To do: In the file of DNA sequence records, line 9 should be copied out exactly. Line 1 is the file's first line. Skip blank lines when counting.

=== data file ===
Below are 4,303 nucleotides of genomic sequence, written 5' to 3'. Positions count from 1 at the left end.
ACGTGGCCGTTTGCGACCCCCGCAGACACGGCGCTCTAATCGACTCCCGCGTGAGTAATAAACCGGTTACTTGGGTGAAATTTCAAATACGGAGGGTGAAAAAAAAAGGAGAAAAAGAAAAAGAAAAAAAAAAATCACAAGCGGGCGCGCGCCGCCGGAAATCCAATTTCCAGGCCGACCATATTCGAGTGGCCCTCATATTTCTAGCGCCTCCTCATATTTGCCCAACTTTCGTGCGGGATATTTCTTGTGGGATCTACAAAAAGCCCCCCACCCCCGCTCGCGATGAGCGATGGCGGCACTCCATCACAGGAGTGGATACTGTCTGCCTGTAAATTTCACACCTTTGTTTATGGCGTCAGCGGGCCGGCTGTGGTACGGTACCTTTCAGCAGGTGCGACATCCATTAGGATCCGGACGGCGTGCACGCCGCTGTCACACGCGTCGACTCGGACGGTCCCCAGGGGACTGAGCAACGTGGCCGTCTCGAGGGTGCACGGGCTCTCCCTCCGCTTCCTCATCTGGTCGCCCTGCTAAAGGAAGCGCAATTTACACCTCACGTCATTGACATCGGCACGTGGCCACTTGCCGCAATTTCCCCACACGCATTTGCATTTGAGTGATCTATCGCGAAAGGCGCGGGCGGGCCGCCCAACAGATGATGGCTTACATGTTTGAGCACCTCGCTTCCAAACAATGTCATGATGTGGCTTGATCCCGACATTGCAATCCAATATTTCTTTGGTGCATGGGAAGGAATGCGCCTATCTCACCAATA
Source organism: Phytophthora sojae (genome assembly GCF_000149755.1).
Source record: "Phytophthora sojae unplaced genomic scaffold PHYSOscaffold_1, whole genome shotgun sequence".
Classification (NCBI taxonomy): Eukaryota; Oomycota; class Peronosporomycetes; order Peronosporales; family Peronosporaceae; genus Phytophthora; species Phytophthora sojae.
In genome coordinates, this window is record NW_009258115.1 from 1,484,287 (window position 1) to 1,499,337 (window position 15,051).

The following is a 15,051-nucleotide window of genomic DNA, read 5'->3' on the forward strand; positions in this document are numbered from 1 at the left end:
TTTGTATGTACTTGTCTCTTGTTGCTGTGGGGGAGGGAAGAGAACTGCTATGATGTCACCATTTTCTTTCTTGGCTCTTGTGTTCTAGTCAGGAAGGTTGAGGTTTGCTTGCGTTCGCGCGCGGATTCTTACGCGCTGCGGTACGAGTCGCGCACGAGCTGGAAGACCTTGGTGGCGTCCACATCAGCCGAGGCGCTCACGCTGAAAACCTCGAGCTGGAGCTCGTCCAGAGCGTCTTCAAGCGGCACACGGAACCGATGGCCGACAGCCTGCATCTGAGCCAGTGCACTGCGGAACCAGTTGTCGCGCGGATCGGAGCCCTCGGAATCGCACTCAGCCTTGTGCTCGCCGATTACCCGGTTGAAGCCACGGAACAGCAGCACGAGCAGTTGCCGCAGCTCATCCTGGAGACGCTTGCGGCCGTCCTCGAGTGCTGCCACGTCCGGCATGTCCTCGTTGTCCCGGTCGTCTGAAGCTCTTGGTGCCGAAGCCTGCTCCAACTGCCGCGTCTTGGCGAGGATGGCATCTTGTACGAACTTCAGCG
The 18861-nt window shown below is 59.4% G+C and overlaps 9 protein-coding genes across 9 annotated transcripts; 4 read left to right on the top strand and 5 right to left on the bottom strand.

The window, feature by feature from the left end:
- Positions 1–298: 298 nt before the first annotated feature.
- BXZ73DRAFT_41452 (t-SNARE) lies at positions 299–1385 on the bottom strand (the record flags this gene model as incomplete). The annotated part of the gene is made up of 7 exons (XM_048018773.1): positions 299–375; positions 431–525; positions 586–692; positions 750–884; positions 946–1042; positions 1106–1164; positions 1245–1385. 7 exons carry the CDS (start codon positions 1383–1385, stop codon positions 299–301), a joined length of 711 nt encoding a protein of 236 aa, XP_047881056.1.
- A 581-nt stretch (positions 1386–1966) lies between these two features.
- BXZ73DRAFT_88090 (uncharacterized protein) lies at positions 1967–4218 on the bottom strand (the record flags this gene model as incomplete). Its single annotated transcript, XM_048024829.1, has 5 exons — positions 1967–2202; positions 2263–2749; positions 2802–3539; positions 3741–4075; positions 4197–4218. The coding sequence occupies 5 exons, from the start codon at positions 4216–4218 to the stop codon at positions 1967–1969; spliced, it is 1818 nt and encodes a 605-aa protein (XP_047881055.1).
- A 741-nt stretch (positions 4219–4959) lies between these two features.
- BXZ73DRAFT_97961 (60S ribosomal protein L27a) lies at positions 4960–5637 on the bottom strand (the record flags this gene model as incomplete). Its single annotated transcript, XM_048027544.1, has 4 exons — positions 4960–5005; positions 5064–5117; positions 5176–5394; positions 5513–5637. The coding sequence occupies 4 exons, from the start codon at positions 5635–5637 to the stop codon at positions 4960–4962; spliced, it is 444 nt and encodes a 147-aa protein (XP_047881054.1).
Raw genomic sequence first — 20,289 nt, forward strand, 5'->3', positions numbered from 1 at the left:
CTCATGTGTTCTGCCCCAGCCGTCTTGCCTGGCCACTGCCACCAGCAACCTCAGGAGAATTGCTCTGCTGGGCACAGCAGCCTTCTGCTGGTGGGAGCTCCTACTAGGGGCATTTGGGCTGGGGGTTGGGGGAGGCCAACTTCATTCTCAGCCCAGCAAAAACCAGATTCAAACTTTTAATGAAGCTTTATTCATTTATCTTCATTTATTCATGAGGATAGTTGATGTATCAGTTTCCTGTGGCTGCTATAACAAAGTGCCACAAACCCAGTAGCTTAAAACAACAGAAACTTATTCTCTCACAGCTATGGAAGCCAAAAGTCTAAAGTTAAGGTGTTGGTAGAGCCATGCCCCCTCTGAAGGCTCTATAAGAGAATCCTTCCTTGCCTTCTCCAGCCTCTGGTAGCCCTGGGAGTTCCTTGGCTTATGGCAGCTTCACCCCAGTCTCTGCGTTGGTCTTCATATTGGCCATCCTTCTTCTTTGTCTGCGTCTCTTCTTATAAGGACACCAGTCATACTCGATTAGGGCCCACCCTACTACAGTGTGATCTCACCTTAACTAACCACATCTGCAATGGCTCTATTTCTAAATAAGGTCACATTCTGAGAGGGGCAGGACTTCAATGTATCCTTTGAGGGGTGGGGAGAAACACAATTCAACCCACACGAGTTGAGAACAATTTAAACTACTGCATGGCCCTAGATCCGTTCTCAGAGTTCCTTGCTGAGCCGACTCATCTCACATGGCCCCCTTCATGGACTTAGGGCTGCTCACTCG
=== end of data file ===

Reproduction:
The 18861-nt window shown below is 59.4% G+C and overlaps 9 protein-coding genes across 9 annotated transcripts; 4 read left to right on the top strand and 5 right to left on the bottom strand.